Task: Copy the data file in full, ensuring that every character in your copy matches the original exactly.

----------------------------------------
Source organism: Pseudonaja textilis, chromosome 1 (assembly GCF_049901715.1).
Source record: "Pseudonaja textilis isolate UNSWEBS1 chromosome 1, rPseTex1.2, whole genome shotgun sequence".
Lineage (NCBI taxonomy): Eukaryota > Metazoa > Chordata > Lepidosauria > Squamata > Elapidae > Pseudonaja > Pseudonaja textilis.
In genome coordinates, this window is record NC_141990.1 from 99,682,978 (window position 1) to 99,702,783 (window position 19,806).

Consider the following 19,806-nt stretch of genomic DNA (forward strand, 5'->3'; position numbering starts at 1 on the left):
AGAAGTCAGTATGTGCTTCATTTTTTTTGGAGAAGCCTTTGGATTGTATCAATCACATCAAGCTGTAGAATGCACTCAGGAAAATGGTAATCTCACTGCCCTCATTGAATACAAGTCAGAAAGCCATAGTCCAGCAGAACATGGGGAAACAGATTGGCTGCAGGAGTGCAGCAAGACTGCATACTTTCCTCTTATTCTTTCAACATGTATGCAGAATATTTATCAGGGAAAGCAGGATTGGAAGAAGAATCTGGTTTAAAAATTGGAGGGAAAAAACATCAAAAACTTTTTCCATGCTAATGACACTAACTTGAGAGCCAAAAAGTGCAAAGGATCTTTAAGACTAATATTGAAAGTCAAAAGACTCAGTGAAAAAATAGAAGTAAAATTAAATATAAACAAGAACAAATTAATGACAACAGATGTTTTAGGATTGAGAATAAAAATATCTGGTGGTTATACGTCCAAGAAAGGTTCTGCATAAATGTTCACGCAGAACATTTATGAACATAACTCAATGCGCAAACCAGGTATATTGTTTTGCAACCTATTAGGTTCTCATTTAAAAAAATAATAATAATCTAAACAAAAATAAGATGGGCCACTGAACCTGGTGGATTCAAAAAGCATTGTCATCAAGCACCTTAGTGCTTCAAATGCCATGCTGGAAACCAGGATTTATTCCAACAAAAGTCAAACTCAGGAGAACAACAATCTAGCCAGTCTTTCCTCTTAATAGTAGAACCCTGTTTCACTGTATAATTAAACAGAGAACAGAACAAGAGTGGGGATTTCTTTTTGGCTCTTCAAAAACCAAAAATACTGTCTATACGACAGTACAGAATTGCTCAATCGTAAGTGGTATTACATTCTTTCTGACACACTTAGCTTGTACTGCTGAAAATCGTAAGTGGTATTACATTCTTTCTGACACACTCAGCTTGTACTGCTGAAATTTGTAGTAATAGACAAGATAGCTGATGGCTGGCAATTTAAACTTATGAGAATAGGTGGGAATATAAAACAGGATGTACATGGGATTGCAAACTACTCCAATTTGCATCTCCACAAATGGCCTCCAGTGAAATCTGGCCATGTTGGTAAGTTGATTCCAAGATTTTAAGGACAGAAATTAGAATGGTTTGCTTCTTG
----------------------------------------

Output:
Source organism: Pseudonaja textilis, chromosome 1 (assembly GCF_049901715.1).
Source record: "Pseudonaja textilis isolate UNSWEBS1 chromosome 1, rPseTex1.2, whole genome shotgun sequence".
Lineage (NCBI taxonomy): Eukaryota > Metazoa > Chordata > Lepidosauria > Squamata > Elapidae > Pseudonaja > Pseudonaja textilis.
In genome coordinates, this window is record NC_141990.1 from 99,682,978 (window position 1) to 99,702,783 (window position 19,806).

Consider the following 19,806-nt stretch of genomic DNA (forward strand, 5'->3'; position numbering starts at 1 on the left):
AGAAGTCAGTATGTGCTTCATTTTTTTTGGAGAAGCCTTTGGATTGTATCAATCACATCAAGCTGTAGAATGCACTCAGGAAAATGGTAATCTCACTGCCCTCATTGAATACAAGTCAGAAAGCCATAGTCCAGCAGAACATGGGGAAACAGATTGGCTGCAGGAGTGCAGCAAGACTGCATACTTTCCTCTTATTCTTTCAACATGTATGCAGAATATTTATCAGGGAAAGCAGGATTGGAAGAAGAATCTGGTTTAAAAATTGGAGGGAAAAAACATCAAAAACTTTTTCCATGCTAATGACACTAACTTGAGAGCCAAAAAGTGCAAAGGATCTTTAAGACTAATATTGAAAGTCAAAAGACTCAGTGAAAAAATAGAAGTAAAATTAAATATAAACAAGAACAAATTAATGACAACAGATGTTTTAGGATTGAGAATAAAAATATCTGGTGGTTATACGTCCAAGAAAGGTTCTGCATAAATGTTCACGCAGAACATTTATGAACATAACTCAATGCGCAAACCAGGTATATTGTTTTGCAACCTATTAGGTTCTCATTTAAAAAAATAATAATAATCTAAACAAAAATAAGATGGGCCACTGAACCTGGTGGATTCAAAAAGCATTGTCATCAAGCACCTTAGTGCTTCAAATGCCATGCTGGAAACCAGGATTTATTCCAACAAAAGTCAAACTCAGGAGAACAACAATCTAGCCAGTCTTTCCTCTTAATAGTAGAACCCTGTTTCACTGTATAATTAAACAGAGAACAGAACAAGAGTGGGGATTTCTTTTTGGCTCTTCAAAAACCAAAAATACTGTCTATACGACAGTACAGAATTGCTCAATCGTAAGTGGTATTACATTCTTTCTGACACACTTAGCTTGTACTGCTGAAAATCGTAAGTGGTATTACATTCTTTCTGACACACTCAGCTTGTACTGCTGAAATTTGTAGTAATAGACAAGATAGCTGATGGCTGGCAATTTAAACTTATGAGAATAGGTGGGAATATAAAACAGGATGTACATGGGATTGCAAACTACTCCAATTTGCATCTCCACAAATGGCCTCCAGTGAAATCTGGCCATGTTGGTAAGTTGATTCCAAGATTTTAAGGACAGAAATTAGAATGGTTTGCTTCTTG